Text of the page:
This was a new challenge for me and so increased motivation, setting a personal best based on a mile meant I had to look at training slightly differently and had to look at incorporating speed work into my running schedule.
It only takes a fraction of the time so easy to fit into a training schedule. Also if you are unable to commit to a 5km or a trip to the gym this is a great option if you still want to squeeze some exercise into a busy day.
High quality; shorter length of time but higher effort levels required. Like a HIIT workout I’m able to put in maximum effort in a short amount if time.
Running a mile at full effort meant that I ran faster; running faster increases your metabolic rate which ultimate means more calories and fat are burned.
Helped with my overall fitness in other areas of my training and doesn’t have the negative impact on my body that a 10km might have.
Helps with overall quality of my running; am still able to maintain a good stride and running form.
Able to incorporate it into a visit to the gym easily; if it’s miserable outside I simply hope onto a treadmill and that’s my cardio sorted!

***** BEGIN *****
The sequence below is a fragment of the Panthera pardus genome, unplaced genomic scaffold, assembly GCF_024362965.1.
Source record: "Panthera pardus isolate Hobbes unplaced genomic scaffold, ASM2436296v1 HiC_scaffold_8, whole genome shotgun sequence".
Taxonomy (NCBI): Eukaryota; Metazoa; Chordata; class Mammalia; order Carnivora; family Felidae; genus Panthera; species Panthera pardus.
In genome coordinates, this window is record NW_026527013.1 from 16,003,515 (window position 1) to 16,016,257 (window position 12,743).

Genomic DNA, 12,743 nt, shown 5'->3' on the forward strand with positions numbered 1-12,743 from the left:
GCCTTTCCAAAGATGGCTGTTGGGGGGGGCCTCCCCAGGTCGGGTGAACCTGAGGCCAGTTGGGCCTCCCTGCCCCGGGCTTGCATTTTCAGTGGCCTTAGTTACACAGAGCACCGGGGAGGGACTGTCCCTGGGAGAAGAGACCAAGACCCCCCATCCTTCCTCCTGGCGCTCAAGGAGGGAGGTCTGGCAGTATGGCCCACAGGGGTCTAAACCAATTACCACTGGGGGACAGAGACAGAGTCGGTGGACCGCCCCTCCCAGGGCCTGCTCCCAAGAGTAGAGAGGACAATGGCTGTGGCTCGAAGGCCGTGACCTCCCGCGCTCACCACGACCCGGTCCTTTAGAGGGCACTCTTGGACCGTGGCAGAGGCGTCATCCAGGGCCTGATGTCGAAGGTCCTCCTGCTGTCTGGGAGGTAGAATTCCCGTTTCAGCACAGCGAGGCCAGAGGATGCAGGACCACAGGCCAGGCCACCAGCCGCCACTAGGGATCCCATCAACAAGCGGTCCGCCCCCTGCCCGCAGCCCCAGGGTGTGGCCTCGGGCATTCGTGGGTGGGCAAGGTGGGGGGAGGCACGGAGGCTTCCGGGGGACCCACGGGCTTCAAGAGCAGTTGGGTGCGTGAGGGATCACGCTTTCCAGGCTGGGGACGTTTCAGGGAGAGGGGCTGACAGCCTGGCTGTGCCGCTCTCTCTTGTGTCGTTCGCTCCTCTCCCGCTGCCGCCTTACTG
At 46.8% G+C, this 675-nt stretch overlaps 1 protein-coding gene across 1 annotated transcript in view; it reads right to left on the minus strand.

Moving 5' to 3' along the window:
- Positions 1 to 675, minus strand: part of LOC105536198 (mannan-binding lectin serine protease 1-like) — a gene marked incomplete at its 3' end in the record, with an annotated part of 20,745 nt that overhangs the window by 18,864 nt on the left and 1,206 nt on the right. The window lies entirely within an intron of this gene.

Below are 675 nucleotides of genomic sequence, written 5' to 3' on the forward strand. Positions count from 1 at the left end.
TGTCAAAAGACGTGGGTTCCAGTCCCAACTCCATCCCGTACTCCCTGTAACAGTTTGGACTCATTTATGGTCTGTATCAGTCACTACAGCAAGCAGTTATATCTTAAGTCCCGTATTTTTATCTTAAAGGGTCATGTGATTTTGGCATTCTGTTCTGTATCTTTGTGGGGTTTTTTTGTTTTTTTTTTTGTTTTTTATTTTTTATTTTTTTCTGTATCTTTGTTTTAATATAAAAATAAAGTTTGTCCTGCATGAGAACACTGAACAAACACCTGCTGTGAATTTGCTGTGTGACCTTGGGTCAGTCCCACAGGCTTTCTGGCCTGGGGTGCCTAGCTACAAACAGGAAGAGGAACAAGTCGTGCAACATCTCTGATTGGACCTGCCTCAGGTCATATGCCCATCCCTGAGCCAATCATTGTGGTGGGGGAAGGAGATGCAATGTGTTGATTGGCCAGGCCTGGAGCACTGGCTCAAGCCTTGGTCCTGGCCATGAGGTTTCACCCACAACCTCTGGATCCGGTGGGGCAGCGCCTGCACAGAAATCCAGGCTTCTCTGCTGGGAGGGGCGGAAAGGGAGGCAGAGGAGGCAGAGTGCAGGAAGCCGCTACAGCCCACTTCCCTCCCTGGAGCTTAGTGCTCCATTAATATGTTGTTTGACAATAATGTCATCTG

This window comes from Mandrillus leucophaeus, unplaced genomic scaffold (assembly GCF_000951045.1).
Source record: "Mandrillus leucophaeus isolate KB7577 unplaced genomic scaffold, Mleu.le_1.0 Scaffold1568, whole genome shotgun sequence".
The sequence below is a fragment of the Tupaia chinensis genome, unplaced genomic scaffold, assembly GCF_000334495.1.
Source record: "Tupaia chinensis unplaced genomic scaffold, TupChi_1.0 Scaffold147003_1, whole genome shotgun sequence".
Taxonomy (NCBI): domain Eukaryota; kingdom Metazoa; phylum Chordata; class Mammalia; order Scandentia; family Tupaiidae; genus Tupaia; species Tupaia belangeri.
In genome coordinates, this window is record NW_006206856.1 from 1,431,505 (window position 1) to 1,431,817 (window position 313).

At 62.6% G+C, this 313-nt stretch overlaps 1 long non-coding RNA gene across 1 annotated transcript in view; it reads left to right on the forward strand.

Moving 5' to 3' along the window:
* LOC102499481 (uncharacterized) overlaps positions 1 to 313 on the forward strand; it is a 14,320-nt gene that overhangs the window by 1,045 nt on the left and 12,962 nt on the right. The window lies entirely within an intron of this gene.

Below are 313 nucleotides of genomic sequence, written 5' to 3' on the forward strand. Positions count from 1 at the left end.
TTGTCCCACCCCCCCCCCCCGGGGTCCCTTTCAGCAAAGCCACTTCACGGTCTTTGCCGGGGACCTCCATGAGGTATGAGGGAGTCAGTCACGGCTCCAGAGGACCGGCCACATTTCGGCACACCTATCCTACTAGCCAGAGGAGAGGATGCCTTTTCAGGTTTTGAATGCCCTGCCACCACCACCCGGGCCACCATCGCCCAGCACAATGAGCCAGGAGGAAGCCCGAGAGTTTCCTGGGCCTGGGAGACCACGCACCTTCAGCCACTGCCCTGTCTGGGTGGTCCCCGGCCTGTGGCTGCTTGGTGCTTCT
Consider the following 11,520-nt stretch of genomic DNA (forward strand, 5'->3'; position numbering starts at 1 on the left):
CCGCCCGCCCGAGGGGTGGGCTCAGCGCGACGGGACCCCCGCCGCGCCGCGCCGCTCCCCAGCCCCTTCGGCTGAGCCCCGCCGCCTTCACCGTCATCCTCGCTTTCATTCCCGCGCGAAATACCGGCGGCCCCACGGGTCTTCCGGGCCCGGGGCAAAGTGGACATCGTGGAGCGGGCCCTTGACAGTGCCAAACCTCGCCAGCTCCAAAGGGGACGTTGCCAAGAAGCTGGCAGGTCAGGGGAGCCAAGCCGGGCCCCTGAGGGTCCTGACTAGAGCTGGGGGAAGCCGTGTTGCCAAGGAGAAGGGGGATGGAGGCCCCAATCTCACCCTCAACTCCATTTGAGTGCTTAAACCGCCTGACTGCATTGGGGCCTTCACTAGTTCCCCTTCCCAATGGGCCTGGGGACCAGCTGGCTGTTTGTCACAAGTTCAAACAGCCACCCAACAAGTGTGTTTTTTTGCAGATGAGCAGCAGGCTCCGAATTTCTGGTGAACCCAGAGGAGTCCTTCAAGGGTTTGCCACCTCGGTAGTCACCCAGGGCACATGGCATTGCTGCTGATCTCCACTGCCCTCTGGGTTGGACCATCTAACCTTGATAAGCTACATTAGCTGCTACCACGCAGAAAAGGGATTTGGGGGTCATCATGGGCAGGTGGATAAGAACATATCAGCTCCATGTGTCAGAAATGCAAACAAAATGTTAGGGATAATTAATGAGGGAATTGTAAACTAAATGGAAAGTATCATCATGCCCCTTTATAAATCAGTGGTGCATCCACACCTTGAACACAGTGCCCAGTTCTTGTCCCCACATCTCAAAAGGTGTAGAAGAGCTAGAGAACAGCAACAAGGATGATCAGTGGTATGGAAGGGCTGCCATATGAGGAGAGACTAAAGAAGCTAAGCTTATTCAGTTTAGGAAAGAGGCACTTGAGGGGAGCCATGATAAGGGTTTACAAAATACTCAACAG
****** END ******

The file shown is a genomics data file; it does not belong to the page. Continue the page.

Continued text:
There are countless health benefits including improving bone density and muscle tone, strengthening your heart and respiratory system, helping to improve muscular endurance and helping to maintain your weight.
If you are struggling with the one mile challenge or wanting to build up speed then think about doing this using intervals. Try breaking down the mile into 8 sets of sprints or 4 sets of ¼ mile (approx. 400m) and aim to run at slightly less that your normal sprint speed. Doing this will ultimately increase your overall speed. Before actually the run a mile, warm up properly perhaps perform some light stretches, a fast paced sprint will help to get your heart rate up before the mile run. When training, try not to run on 2 consecutive days have a rest or cross-train. Cross-training is any exercise other than running such as cycling, walking, swimming; ideally something you enjoy doing. By doing this you will avoid muscle fatigue and lower the risk of injury.
My tips for taking the One Mile Running Challenge
Start with recording your time of your first mile; sounds obvious but you need some form of baseline to start from.
Set yourself a time to aim for but be realistic; you can always revise this target. Focus on breaking a personal record but set it at a time that’s attainable for you and ignore what others say. I initially aimed for a 9 minute mile but I got to the stage of achieving well below that so reset my target time to an 8 minute mile.
Don’t let a bad running experience demotivate you, reflect on what didn’t go to plan but if nothing obvious just move on!